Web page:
Hot hunks flex their muscle over Mr SA’s ‘missing’ money

All is not well in the world of Mr South Africa – the country’s premier men’s beauty pageant. Good looks and big sponsors are on the line as allegations fly that pageant money has gone missing.

In a few weeks’ time Mr South Africa will host a glitzy finale showcasing the finest-looking men in South Africa.

But contestants want to know what happened to the money they raised for the event, which was to have been held at the end of last year but was postponed to the end of 2016. To their surprise, they were instructed to strut their stuff once again and raise more money for the pageant.

Their questions have raised the ire of the pageant’s owner and organiser, Rudi Baker.

Mpumalanga-born Nicholas Mashiane was unceremoniously axed from the competition when he demanded an account of the monies raised by the top 50 beauty kings last year.

Nicholas Mashiane
Nicholas Mashiane. (G3 Models)

Mashiane claims he personally raised R6 000. “Each person had to raise a minimum of R5 000 – and at that time there were 50 contestants. We did [raise the money]. I remember one guy raised about R100 000,” he said.

Mashiane says they deposited the money into Baker’s bank account.

A flurry of heated messages were exchanged between the pageant kingpin and some of the contestants when they were asked to fundraise once again.

Mashiane led the charge. “I went to a local newspaper to highlight my fundraising. I was asked what happened to the competition last year. I couldn’t answer.


“I [then] sent Rudi a WhatsApp asking about last year’s money.”

Baker allegedly responded to warn him that he would “not hesitate to eliminate you should this happen again”, further cautioning him to “please be careful”.

“Feel free to direct those questions to me, Nick. I will not have an instigator as part of the semi finalists. If this is the way you think you will win, you are mistaken. In fact this was your last threat or negative comment about the brand, or anyone associated with Mr SA or the contestants,” reads Baker’s WhatsApp.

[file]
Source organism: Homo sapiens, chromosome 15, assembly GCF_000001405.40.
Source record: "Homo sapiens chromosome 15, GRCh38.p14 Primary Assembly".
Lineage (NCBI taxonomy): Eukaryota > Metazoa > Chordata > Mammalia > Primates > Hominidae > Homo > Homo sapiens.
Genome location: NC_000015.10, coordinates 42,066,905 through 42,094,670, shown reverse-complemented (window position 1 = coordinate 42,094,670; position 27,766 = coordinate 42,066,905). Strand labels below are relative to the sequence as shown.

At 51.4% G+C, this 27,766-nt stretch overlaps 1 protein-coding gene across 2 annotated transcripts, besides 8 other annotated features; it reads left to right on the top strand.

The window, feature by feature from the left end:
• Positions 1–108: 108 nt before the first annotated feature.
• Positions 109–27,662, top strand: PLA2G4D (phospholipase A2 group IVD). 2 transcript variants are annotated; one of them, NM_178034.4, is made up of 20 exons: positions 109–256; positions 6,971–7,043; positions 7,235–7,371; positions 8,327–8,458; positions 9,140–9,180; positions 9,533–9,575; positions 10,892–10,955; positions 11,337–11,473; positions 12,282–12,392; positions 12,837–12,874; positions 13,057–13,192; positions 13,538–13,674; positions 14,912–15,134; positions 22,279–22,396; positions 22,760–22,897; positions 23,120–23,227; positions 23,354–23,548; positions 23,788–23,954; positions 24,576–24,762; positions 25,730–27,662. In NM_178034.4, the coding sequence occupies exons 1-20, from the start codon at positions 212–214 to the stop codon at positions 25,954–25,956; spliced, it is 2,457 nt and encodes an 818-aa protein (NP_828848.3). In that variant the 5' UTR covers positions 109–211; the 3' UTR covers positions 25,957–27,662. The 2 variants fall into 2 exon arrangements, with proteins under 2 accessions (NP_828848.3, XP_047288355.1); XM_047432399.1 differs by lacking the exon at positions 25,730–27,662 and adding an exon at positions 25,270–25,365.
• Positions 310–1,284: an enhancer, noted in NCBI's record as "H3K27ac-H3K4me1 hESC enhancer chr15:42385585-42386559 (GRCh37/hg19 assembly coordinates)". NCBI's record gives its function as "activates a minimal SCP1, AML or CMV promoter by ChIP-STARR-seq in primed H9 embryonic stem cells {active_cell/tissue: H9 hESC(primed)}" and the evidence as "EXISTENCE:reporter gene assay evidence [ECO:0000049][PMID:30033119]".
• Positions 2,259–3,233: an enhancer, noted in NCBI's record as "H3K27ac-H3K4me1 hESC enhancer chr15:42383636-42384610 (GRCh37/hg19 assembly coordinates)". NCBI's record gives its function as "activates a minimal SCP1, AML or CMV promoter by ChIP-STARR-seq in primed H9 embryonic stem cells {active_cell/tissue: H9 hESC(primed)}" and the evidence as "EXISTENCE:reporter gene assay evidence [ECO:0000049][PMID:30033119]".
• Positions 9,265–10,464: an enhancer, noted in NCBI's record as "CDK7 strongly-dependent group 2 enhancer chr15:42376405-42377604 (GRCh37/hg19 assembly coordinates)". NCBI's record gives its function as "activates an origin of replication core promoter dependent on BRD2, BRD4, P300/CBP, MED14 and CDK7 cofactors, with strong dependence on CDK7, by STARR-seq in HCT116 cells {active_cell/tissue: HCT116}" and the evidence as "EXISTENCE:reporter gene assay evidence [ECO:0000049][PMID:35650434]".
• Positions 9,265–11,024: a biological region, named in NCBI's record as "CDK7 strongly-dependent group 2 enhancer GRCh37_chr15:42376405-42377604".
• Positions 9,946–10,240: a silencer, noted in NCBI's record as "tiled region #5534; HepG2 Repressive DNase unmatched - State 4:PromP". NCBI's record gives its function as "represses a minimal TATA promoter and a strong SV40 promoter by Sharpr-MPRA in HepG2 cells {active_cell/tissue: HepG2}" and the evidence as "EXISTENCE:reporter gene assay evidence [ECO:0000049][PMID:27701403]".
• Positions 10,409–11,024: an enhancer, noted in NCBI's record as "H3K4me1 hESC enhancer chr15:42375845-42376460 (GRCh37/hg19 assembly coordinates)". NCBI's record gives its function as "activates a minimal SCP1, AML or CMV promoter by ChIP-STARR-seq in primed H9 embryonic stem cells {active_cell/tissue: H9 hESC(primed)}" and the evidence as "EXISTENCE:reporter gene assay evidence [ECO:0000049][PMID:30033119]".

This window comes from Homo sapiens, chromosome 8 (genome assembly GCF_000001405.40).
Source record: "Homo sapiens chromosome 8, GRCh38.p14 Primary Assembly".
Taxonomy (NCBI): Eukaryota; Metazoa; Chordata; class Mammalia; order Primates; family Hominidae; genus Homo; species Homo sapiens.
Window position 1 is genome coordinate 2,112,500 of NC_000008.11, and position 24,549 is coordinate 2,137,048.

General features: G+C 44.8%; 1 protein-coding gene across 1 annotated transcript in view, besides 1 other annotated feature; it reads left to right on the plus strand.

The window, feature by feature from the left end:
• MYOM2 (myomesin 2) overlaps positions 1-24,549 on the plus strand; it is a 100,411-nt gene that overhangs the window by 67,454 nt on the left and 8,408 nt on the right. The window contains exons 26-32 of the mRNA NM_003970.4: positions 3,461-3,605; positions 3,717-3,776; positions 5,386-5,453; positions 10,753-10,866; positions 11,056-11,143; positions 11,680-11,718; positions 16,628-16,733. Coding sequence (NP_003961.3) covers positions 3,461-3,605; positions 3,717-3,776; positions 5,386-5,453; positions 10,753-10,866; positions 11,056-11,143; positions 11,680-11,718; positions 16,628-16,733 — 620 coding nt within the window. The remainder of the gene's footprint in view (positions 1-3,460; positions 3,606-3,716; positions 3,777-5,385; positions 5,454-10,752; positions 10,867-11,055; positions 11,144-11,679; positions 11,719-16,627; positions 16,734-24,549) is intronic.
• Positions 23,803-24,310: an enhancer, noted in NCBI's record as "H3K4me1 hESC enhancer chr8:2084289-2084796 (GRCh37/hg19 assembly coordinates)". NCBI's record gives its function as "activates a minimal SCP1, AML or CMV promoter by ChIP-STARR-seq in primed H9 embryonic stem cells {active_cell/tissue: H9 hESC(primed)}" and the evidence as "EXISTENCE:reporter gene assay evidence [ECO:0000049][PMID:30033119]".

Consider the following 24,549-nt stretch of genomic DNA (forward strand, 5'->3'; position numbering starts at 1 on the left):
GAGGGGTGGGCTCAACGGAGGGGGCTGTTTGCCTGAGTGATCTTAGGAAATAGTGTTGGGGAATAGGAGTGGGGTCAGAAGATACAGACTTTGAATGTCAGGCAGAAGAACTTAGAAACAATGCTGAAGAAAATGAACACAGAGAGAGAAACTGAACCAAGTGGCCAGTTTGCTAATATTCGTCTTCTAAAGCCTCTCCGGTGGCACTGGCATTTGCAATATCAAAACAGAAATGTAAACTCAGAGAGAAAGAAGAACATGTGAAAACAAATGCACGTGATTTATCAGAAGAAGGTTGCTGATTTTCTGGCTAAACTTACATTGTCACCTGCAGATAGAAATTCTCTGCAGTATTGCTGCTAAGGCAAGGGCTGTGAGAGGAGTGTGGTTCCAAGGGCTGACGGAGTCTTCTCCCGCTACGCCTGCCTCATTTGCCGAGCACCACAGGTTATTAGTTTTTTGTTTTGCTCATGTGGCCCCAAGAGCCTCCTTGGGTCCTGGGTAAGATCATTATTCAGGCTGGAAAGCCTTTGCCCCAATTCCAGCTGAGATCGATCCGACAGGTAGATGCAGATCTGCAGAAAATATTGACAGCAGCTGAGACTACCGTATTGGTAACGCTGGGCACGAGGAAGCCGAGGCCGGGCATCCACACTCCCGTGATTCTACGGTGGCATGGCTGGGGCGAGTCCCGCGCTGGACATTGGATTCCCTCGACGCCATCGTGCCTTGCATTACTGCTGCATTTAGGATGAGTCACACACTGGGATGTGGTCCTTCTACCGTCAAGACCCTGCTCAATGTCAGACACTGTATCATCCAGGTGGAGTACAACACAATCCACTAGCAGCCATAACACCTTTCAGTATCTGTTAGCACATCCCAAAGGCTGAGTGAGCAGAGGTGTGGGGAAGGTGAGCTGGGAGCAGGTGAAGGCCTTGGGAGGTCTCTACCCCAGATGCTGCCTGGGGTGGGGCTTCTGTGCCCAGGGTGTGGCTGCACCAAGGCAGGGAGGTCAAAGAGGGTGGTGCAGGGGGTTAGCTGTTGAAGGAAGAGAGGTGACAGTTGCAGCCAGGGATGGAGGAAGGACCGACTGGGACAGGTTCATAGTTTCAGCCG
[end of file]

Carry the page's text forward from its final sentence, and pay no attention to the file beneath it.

Mr South Africa organiser Rudi Baker
Mr South Africa organiser Rudi Baker. (Facebook)

A few weeks later Mashiane was handed a letter of suspension.

Another former contestant, who did not want to be named, said he worked really hard to raise funds, which was especially difficult because he comes from a rural area.

“Many of us were angry that all the work we put in last year didn’t get us anywhere,” he said.

Asked what had happened to the money, Baker said it was used for running the business.

“Unlike Miss South Africa, the brand is not owned by a corporate sponsor, ie Sun International, that can fund the operating expenses incurred. Mr South Africa is [a] privately owned and self-funded business,” he said.

These are unprecedented times, and the role of media to tell and record the story of South Africa as it develops is more important than ever. But it comes at a cost. Advertisers are cancelling campaigns, and our live events have come to an abrupt halt. Our income has been slashed.

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Athandiwe Saba
Athandiwe Saba

Athandiwe Saba is a multi award-winning journalist who is passionate about data, human interest issues, governance and everything that isn’t on social media. She is an author, an avid reader and trying to find the answer to the perfect balance between investigative journalism, online audiences and the decline in newspaper sales. It’s a rough world and a rewarding profession.

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